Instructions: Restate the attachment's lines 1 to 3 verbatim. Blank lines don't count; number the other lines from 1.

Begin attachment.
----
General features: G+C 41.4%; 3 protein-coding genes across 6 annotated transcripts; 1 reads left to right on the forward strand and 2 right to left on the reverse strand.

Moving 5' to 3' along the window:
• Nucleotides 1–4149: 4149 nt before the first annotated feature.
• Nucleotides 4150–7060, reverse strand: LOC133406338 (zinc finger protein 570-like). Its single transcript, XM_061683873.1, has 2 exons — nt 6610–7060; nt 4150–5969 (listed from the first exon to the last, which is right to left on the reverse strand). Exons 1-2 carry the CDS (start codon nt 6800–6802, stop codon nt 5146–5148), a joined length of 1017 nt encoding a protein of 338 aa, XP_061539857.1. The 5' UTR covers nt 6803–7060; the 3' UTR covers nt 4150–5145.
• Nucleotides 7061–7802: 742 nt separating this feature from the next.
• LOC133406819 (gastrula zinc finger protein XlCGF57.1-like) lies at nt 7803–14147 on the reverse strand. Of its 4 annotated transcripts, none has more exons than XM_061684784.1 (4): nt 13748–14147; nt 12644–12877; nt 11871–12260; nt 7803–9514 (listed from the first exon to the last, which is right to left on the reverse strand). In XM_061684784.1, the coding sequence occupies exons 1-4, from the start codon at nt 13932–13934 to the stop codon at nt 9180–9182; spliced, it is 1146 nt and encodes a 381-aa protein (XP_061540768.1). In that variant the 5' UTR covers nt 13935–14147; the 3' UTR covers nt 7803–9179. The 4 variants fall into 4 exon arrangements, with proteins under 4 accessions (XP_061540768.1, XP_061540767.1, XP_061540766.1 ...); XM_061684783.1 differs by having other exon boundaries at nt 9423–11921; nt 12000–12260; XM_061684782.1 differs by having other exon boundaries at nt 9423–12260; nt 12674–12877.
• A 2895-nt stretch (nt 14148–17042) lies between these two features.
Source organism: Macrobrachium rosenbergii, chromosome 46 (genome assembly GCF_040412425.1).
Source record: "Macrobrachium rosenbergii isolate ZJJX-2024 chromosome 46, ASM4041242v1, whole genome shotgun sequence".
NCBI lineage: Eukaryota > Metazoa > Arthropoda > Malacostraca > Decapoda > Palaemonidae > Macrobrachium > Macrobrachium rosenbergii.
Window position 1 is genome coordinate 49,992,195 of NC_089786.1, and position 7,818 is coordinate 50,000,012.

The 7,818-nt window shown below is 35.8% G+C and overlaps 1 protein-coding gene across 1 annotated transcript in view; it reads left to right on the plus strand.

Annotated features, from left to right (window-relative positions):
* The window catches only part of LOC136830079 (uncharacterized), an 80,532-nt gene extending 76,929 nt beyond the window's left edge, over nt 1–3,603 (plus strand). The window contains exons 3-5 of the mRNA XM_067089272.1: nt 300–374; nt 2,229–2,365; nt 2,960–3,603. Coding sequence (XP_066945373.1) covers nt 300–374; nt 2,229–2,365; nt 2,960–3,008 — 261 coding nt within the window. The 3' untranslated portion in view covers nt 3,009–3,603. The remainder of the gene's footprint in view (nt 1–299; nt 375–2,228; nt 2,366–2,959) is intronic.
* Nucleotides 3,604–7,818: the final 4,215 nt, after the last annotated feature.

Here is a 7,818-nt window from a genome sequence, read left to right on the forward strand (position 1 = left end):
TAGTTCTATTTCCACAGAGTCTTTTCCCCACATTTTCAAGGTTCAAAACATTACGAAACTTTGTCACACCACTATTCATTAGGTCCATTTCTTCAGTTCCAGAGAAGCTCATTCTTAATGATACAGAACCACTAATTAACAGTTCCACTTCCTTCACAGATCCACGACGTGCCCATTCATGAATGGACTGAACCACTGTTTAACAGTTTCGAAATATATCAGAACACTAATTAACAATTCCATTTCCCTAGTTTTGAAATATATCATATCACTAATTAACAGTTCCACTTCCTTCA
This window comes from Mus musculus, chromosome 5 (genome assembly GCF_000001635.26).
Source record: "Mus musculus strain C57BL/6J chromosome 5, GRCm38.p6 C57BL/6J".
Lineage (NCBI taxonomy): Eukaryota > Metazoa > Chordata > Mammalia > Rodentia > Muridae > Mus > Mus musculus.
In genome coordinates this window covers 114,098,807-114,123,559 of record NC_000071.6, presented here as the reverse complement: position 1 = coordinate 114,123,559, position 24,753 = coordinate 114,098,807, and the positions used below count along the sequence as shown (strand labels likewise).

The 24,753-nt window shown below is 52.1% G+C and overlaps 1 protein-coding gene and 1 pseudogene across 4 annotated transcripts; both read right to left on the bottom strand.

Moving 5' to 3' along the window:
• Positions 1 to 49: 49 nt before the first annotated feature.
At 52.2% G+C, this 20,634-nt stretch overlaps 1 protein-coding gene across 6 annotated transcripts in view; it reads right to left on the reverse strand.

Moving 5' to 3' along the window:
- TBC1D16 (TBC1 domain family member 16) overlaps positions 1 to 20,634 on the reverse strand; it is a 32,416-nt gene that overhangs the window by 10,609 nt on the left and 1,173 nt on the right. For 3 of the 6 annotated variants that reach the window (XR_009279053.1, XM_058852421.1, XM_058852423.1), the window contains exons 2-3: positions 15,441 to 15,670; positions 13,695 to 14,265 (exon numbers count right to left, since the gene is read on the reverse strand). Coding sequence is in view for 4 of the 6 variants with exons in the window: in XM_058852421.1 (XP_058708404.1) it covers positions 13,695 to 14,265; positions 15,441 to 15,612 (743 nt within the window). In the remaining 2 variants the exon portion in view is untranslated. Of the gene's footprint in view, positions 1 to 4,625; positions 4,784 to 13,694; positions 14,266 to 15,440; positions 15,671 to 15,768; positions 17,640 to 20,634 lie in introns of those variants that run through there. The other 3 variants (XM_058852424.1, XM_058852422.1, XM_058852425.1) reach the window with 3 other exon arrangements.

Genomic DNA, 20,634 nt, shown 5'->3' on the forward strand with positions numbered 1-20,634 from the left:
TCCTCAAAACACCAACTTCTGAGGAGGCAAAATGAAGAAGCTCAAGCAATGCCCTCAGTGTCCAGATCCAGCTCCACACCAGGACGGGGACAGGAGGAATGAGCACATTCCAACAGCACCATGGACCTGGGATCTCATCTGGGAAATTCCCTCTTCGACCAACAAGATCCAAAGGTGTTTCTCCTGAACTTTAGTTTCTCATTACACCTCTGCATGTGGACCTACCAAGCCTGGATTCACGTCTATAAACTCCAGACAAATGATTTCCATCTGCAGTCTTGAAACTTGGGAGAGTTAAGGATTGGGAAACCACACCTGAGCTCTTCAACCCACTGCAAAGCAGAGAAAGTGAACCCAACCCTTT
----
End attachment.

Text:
General features: G+C 41.4%; 3 protein-coding genes across 6 annotated transcripts; 1 reads left to right on the forward strand and 2 right to left on the reverse strand.

Moving 5' to 3' along the window:
• Nucleotides 1–4149: 4149 nt before the first annotated feature.